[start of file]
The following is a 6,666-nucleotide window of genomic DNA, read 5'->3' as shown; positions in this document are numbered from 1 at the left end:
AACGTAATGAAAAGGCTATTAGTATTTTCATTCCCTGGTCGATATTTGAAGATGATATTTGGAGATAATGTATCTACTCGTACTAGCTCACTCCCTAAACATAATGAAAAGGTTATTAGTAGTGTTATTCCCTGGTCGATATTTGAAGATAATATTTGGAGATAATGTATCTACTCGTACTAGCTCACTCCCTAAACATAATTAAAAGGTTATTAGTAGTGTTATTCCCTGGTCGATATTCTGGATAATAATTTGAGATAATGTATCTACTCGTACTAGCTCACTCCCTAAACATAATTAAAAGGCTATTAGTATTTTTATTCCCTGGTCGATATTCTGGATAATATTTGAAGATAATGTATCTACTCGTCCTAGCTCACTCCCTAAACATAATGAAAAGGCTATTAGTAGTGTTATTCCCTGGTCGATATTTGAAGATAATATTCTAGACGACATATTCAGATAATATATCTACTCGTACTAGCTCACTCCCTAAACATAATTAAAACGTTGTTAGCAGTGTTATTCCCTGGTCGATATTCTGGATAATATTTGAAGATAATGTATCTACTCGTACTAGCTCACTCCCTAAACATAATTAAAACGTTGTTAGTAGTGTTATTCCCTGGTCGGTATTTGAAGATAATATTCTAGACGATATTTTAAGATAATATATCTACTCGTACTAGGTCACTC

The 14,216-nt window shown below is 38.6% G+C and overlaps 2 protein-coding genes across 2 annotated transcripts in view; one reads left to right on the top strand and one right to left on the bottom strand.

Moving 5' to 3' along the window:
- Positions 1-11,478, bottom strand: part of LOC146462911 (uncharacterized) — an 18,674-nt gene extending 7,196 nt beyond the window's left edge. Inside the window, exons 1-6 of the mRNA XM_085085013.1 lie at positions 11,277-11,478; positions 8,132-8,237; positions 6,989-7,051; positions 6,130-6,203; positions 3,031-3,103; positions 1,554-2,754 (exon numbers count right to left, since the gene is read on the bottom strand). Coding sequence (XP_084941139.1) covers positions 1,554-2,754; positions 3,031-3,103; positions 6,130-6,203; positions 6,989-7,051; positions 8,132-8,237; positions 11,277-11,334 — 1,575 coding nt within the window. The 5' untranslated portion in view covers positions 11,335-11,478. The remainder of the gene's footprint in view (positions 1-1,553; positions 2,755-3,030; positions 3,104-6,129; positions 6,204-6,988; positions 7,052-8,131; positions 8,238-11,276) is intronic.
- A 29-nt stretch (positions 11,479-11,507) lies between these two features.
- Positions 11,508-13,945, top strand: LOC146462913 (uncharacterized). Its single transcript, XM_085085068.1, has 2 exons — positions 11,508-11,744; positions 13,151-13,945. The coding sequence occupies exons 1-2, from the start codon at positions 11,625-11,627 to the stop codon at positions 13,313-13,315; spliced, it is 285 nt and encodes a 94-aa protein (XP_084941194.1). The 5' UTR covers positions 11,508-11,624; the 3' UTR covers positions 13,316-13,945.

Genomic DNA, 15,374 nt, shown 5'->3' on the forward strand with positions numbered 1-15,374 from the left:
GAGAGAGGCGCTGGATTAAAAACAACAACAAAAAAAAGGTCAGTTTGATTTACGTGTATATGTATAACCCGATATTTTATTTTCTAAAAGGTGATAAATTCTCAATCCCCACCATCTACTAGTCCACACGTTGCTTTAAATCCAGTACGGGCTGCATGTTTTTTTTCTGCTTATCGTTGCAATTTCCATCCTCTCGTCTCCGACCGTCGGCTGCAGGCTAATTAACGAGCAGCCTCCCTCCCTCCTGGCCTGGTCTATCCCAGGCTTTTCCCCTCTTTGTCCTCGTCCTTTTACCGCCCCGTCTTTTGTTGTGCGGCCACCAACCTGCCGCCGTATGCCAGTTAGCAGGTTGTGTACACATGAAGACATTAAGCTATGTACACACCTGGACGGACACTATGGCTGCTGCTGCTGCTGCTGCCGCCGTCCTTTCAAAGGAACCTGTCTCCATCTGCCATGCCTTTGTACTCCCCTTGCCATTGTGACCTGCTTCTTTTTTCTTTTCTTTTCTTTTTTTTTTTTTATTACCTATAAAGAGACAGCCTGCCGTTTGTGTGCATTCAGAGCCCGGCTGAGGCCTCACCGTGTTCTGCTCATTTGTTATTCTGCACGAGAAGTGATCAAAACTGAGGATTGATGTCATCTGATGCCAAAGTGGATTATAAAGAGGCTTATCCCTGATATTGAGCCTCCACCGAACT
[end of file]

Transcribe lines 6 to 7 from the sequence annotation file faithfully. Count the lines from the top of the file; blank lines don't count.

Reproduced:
- A 29-nt stretch (positions 11,479-11,507) lies between these two features.
- Positions 11,508-13,945, top strand: LOC146462913 (uncharacterized). Its single transcript, XM_085085068.1, has 2 exons — positions 11,508-11,744; positions 13,151-13,945. The coding sequence occupies exons 1-2, from the start codon at positions 11,625-11,627 to the stop codon at positions 13,313-13,315; spliced, it is 285 nt and encodes a 94-aa protein (XP_084941194.1). The 5' UTR covers positions 11,508-11,624; the 3' UTR covers positions 13,316-13,945.